When we talk about agile methodologies, we can’t forget about Kanban. Learn all about this methodology and the challenges you will need to overcome if you decide to implement it.
Kanban is a simple visual planning system that allows teams to manage work as it moves through a process. It was developed for Toyota by the industrial engineer, Taiichi Ohno, with the goal of increasing efficiency and reducing waste. While it originated in the manufacturing industry, it is now quite common in the software development industry. It may help your team achieve higher levels of productivity, but it will also present some challenges that you will need to overcome with the aim of making the most out of this methodology. Let’s take a look at some of these challenges.
1. When will we be done?
At a glance, Kanban is not much more than cards on a board with Work-in-Progress (WIP) limitations and some explicit process policies. Its guidelines do not state anything about the complexity of the cards you put on the board, the amount of work they represent, or how to properly assess how much time it should take the team to move any given card from Point A to Point B.
In contexts where every piece of work is similar or the tasks are very repetitive, such as a factory production line, metrics like Cycle time or Lead time can help you predict completion times, but this is not usually the case for Agile software development teams.
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In this scenario, one option you have is to try to split the work into fairly equal chunks which you can then estimate using the aforementioned metrics. Another option is to introduce a little overhead and run an estimation process that is independent of the Kanban board. Finally, good results can be achieved using Story Points and Team Velocity or Plain Time duration estimates that you can assign to each task.
2. What is causing delays?
Another common issue that might appear with Kanban is that it makes it difficult to quickly identify cards that have been sitting in a lane for longer than expected. This is partly because this methodology does not say anything about how much time things should take (as I stated above). It also lacks the prescriptive nature of other frameworks like Scrum which forces you to keep an eye on the approaching deadline. As a result, using Kanban heavily relies on teams and team members being mature enough to proactively identify tasks that are impeding progress. They also need to be proficient in risk management in order to avoid major deviations from the set goals.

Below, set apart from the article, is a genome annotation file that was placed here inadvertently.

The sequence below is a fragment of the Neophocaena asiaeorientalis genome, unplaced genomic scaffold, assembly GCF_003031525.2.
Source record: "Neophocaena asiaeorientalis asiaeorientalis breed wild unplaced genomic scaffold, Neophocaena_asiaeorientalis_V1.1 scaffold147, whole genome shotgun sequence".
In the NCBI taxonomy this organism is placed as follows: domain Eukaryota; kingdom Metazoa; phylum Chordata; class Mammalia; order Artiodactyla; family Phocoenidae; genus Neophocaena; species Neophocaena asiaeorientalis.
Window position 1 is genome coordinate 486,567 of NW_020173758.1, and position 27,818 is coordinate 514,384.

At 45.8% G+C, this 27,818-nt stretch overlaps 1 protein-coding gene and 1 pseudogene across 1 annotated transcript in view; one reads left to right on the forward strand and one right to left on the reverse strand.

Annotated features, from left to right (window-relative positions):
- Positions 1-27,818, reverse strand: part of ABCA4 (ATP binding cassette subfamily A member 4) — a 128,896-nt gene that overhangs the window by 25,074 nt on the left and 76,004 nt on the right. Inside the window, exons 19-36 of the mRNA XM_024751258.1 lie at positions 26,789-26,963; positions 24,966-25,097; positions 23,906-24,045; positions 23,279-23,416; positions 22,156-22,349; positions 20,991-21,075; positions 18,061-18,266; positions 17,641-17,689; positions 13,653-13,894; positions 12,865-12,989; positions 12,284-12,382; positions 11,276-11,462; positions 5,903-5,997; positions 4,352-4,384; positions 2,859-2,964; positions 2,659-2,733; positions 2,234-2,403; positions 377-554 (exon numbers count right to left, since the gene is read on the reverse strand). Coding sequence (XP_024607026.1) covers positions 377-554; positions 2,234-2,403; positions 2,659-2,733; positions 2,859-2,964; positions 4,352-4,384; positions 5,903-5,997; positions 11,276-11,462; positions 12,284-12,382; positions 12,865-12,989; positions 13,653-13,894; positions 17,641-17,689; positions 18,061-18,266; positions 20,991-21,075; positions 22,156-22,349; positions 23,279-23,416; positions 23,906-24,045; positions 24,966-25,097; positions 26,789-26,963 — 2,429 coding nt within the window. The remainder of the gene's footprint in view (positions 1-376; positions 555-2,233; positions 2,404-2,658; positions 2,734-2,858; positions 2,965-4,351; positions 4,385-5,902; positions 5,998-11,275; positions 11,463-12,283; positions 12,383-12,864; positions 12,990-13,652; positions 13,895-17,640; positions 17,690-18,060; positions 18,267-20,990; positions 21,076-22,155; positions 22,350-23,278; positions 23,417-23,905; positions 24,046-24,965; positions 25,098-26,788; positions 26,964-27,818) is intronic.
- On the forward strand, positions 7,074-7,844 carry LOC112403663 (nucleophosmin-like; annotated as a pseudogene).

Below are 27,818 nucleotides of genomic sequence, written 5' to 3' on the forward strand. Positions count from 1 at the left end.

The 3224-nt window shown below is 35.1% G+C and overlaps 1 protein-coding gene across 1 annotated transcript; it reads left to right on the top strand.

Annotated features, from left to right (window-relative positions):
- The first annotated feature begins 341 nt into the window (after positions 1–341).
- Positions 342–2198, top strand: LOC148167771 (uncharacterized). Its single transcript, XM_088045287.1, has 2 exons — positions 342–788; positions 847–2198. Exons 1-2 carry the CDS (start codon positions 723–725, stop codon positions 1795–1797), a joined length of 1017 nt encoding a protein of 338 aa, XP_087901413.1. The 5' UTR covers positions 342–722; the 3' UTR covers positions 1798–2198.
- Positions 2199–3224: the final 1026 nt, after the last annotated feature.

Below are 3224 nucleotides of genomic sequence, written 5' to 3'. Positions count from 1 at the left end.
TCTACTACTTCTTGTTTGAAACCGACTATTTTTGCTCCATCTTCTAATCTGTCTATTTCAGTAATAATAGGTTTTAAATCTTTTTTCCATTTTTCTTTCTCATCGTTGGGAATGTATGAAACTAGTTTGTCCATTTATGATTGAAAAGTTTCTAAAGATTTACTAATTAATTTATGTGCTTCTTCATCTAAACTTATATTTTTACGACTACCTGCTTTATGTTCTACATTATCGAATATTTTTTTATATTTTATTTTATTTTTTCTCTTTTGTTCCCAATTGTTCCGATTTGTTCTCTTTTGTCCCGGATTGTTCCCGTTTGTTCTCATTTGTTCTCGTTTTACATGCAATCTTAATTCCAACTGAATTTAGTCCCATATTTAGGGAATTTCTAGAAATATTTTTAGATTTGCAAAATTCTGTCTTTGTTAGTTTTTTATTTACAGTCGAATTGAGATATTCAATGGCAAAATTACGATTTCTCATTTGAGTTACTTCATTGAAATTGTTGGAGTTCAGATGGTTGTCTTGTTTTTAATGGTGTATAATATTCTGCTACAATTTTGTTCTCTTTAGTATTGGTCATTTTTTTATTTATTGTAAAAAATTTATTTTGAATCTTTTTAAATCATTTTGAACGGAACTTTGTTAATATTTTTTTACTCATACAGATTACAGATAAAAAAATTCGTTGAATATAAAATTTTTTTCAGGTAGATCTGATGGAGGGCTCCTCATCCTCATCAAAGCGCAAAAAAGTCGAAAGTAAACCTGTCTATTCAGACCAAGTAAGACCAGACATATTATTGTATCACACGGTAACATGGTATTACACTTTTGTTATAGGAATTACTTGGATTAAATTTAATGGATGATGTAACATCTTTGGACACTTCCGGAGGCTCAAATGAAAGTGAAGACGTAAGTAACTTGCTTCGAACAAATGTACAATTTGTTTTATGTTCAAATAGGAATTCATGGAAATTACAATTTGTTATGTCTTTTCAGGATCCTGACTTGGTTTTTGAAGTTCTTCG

While this may not be an issue for teams that do not have hard deadlines, and they focus solely on completing work (like some support teams), Kanban can be a concern for engineering teams that work within the scope of a project that was approved by management with a given budget and a timeframe in mind.
If you decide to go ahead and estimate the effort for the cards, one simple approach to mitigate this risk would be to leverage the tool you may be using to color code the cards depending on the amount of time they spent on their current lane compared to their estimated duration.
3. What will we release?
Software development teams tend to work on several pieces of functionality at a time, which can be logically grouped according to different criteria such as a feature, requirement, or project.
On top of that, instead of releasing items one by one, it is common to try to package those newly developed features in releases in an effort to organize how we deliver value to end-users. However, Kanban, being, in essence, a tool for increasing productivity, does not provide any guidelines about how to group the cards together or when to release to production, which leaves all that management work for the team to decide.
In practice, this means that if you have a task board, then you will also probably want to use another board (or split the one you are currently using) to keep track of projects, releases, or whatever unit of work you use to group backlog items. This will allow you to understand the current status at a glance.
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To Sum Up
Kanban is an Agile methodology that is not necessarily iterative, so, unlike processes like Scrum, it does not rely on having Sprints, which are small-scale versions of a project lifecycle to organize work.
It is because of this noniterative nature that Kanban projects have no defined start or end points for individual work items; each can start and end independently from one another, and work items have no predetermined duration. However, while not iterative, its limited throughput make it an incremental process. By controlling the number of items that are in progress at any given time, the teams can still approach the overall project incrementally, which allows for Agile practices to be put in place.
It is up to the team to decide which methodology better fits their needs. However, when choosing Kanban for project-based work, it is important to take into consideration the three items described to better manage expectations from both the team and business stakeholders.
Content related: Lean software development: accomplish more by doing less
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